# coin change algorithm in scala using recursion

I am trying to program the coin change problem in Scala using recursion. The code that i have written is as follows.

``````def countChange(money: Int, coins: List[Int]): Int = {
def ways(change: List[Int], size: Int, capacity: Int): Int = {
if(capacity == 0) 1
if((capacity < 0) || (size <= 0)) 0

//println and readLine to check and control each recursive call.

println("calling ways(",change, change.length-1, capacity,") + ways(",change,   change.length, capacity - change(change.length - 1),")")
//

ways(change, change.length-1, capacity) + ways(change, change.length, capacity - change(change.length - 1))
}
ways(coins, coins.length, money)
}
``````

On running the code, it does not terminate and keeps on calling the first recursive call. Where am I going wrong?

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Duplicate of stackoverflow.com/q/15859432/1305344 –  Jacek Laskowski Apr 8 '13 at 7:15
Isn't this a violation of coursera honor code?! –  tkoomzaaskz Oct 6 at 7:18

Simply stating a value does not make Scala return it; you either need an explicit return, or it has to be the last item stated. Thus:

``````if (capacity == 0) return 1
``````

or

``````if (capacity == 0) 1
else if (...)
else { ... }
``````
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are you sure it works? i'm still having the same problem as stated earlier –  Muavia Sep 27 '12 at 21:22
@user1050258 - Well, that wasn't the only problem--you also use `change.length-1` instead of `size-1` in various places. You don't update `change` itself in your solution! (Hint: if you did update `change`, then you would have avoided this bug and wouldn't need the `size` argument....) –  Rex Kerr Sep 27 '12 at 21:37

Here is my implementation: I have tested it and it works fine

``````def countChange(money: Int, coins: List[Int]): Int = {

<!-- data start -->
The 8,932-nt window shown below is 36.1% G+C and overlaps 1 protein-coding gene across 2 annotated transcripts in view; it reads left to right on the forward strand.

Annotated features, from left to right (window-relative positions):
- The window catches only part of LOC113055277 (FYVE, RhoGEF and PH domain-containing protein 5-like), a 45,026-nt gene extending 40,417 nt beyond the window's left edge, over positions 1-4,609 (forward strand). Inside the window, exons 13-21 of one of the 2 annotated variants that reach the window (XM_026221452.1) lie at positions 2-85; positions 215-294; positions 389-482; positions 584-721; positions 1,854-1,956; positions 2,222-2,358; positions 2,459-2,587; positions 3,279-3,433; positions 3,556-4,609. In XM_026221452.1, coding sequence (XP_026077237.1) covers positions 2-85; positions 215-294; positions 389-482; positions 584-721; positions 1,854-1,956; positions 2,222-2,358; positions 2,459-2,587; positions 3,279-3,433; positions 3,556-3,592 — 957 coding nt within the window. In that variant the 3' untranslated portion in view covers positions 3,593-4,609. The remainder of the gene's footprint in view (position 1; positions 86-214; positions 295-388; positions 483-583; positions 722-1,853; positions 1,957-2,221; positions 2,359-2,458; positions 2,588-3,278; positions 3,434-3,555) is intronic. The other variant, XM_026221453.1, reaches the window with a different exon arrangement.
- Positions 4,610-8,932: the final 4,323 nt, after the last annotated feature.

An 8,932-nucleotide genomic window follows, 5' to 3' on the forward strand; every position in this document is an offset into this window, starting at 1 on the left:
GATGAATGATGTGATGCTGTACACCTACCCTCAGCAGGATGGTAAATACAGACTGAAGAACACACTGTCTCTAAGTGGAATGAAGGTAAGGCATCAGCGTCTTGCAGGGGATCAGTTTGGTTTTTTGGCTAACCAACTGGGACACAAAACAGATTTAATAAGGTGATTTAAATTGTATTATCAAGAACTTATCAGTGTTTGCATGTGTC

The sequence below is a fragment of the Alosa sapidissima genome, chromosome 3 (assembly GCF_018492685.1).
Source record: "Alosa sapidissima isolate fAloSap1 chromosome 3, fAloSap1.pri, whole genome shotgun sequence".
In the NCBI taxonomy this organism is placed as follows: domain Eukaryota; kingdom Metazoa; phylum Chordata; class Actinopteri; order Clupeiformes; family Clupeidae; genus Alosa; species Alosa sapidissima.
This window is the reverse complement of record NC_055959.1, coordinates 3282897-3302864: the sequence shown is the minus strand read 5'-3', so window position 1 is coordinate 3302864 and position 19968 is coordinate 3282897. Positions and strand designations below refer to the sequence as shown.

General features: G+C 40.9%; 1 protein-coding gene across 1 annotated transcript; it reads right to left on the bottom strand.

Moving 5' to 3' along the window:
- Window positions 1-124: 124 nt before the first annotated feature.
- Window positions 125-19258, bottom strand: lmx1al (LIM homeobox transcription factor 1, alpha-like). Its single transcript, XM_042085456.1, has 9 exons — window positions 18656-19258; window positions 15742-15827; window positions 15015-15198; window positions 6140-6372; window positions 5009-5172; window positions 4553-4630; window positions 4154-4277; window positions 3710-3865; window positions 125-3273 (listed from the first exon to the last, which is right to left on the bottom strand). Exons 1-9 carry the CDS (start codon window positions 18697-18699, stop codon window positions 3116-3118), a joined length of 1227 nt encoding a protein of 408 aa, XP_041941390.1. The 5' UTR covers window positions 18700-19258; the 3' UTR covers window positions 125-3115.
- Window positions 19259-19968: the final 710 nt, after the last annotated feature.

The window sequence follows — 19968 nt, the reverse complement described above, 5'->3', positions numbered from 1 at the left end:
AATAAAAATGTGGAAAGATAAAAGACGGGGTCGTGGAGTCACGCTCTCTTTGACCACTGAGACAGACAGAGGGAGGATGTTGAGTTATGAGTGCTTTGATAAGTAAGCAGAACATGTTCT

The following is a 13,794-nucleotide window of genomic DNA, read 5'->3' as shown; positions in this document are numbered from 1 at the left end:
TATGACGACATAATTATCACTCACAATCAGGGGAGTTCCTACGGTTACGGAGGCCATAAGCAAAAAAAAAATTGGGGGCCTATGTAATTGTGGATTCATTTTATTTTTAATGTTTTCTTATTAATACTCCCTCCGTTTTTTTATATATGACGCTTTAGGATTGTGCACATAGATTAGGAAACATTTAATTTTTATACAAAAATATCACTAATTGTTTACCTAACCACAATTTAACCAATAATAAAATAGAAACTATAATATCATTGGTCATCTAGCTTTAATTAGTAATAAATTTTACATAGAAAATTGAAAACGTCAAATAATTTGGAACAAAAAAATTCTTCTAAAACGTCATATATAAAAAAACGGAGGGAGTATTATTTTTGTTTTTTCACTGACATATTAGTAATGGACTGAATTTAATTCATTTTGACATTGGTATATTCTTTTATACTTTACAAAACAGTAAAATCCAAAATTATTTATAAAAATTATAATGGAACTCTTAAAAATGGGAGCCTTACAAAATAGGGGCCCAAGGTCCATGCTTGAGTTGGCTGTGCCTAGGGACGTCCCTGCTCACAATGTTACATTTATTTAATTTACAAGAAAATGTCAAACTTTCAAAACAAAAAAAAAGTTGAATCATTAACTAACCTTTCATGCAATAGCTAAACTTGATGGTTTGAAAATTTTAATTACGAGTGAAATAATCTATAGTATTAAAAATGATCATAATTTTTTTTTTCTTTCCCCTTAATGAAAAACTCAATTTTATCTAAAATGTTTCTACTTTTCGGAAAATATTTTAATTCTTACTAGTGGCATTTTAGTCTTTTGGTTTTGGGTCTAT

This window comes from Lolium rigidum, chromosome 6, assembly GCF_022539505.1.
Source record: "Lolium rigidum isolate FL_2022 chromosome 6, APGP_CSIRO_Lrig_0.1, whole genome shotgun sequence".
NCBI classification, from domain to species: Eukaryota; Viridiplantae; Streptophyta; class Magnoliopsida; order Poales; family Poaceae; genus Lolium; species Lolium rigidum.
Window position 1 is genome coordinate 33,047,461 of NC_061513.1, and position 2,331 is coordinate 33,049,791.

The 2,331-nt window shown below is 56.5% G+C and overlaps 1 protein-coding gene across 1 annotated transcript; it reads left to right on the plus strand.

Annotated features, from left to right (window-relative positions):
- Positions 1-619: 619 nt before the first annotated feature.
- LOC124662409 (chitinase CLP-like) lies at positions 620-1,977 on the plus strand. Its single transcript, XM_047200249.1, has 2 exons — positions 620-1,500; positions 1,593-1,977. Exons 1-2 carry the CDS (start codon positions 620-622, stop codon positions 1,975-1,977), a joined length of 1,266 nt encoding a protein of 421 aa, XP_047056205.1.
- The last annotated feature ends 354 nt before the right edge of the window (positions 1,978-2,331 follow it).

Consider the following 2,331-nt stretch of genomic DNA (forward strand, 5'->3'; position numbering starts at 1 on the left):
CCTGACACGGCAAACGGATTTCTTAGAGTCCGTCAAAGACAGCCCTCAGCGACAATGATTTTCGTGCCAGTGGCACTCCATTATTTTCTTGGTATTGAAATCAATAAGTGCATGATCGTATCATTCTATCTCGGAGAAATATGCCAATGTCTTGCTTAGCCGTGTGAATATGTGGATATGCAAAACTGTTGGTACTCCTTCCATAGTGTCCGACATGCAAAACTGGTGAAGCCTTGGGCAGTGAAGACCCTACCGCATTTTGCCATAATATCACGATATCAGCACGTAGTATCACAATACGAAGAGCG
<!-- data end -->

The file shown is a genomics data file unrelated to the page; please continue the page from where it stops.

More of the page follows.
def count(capacity: Int, changes: List[Int]): Int = {
if(capacity == 0)
1
else if(capacity < 0)
0
else if(changes.isEmpty && capacity>=1 )
0
else
count(capacity, changes.tail) + count(capacity - changes.head, changes)
}

count(money, coins.sortWith(_.compareTo(_) < 0))
}
``````
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Nice! Although, I think changing names (money -> capacity, coins -> changes) makes it harder to understand. –  Filip Spiridonov Nov 8 '13 at 12:29
is the sorting really needed? –  Verneri Åberg Mar 10 at 21:53
I have a question am new to scala : how does the compiler reads this line : count(capacity, changes.tail) + count(capacity - changes.head, changes) ? I know how the recursion works but am having problem understanding how the compiler executes the last line –  moe May 13 at 10:01
@moe you may choose to watch week 1 lecture of this course by Martin Odersky class.coursera.org/progfun-004/lecture/4 –  Sutikshan Dubey Jun 30 at 12:48

Hey I just thought it would be better to see not only the amount but also the list of them, so put on top of the above example like :

``````  def moneyChanges(money: Int, coins: List[Int]) : Option[List[Seq[Int]]]= {
var listOfChange=List[Seq[Int]]()
def changeMoney(capacity: Int, changes: List[Int], listOfCoins: Option[Seq[Int]]): Int = {
if (capacity == 0) {
listOfChange = listOfCoins.get :: listOfChange
1
} else if (capacity < 0)
0
else if (changes.isEmpty && capacity >= 1)
0
else {
changeMoney(capacity, changes.tail, listOfCoins) +
}
}

changeMoney(money, coins.sortWith(_.compareTo(_) < 0), None)
Some(listOfChange)
``````

}

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Nice and simple

``````def countChange(money: Int, coins: List[Int]): Int = {
if(money == 0)
1
else if(money > 0 && !coins.isEmpty) countChange(money - coins.head, coins) + countChange(money, coins.tail)
else
0
}
``````
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